Financial collapse

October 19, 2011

I have some sympathy with the Occupy Wall Street people. It does seem that the financial elites are breaking the very system from which their own wealth is derived. In our futurist meetup we talked about “Lights in the Tunnel” and the idea that a consumer-driven economy will falter if you remove too many consumers through automation. Other factors also lead to the consolidation of wealth.

Here are some of my random thoughts on the topic.

  1. The repeal of Glass-Steagall by Gramm-Leach-Bliley seems to have had the effect of forcing the US Government to guarantee risky investments. The free-market sympathizer in me insists that FDIC should have been repealed right along with Glass-Steagall. Let banks do what they want, but don’t make the tax payers responsible for them. Removing risk clearly breaks markets. (God know why the Irish agreed to effectively do the same thing during their own recent housing bubble as outlined by Michael Lewis’ new book “Boomerang.” ) Then again, why not just bring back Glass-Steagall and keep the FDIC. It is sort of nice to have a stable banking system for depositors.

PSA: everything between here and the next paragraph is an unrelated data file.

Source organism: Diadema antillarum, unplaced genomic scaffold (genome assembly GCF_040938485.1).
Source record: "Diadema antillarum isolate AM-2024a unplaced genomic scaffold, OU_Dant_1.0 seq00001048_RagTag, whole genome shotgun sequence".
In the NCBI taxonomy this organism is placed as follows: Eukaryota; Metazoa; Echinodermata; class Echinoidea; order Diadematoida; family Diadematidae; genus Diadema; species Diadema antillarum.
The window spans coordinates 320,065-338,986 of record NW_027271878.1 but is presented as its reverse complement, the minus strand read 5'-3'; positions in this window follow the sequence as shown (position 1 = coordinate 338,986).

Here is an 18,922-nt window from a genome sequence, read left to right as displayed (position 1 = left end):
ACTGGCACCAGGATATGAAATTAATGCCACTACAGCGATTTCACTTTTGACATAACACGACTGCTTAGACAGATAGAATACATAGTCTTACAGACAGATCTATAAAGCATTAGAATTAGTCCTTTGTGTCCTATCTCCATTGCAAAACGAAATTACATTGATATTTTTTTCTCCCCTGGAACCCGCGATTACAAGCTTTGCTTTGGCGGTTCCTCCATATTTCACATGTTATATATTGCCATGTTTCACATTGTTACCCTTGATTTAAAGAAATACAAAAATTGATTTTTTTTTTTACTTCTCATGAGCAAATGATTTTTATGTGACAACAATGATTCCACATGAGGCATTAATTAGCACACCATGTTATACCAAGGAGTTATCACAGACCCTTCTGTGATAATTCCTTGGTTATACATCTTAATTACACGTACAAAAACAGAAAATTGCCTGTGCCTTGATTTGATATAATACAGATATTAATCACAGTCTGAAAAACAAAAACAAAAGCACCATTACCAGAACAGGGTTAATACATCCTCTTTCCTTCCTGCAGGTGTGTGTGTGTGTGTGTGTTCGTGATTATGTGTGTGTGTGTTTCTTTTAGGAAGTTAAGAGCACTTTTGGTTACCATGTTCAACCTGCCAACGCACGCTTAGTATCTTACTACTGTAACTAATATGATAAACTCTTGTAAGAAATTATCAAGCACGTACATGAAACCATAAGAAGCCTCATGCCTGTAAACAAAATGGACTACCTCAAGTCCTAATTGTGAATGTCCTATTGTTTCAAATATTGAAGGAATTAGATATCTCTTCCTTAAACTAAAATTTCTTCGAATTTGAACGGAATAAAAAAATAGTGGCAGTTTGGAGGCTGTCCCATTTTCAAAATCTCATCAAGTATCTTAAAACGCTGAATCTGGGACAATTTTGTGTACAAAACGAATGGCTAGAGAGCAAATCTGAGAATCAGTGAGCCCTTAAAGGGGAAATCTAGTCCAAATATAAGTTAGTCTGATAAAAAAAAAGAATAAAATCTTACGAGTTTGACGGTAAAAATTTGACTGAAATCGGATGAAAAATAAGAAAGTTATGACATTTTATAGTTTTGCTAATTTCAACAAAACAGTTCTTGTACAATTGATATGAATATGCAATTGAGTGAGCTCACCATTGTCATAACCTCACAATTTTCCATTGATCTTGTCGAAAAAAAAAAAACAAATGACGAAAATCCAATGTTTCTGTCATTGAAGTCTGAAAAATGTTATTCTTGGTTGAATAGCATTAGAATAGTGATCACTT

2. All these protests including the entire Arab spring might just stem from high food prices. Note to dictators, just keep the masses well-fed and you can screw them any other way you see fit. Just build a strategic pork reserve like China. Of course controlling masses isn’t the only reason to care that people can eat. Maybe we should look into re-introducing some reasonable controls on commodity speculation that were removed by the CFTC in 2005. (I should become a policy wonk!)
  3. While we are at it, let’s introduce a Tobin tax to slow down those high-frequency-traders that are so objectionable.

Sedlacek has an excellent point about growth capitalism http://www.dailymotion.com/video/xlrqfp_tomas-sedlacek-growth-capitalism_news

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8 Responses to “Financial collapse”

  1. sjackisch said

    If the elites are actually determined to destroy the current economic system, then what are the alternatives? The current consumer-driven model isn’t really scalable anyway. Short term: US consumers are already crushed by debt. Long term: We only have so much earth to consume.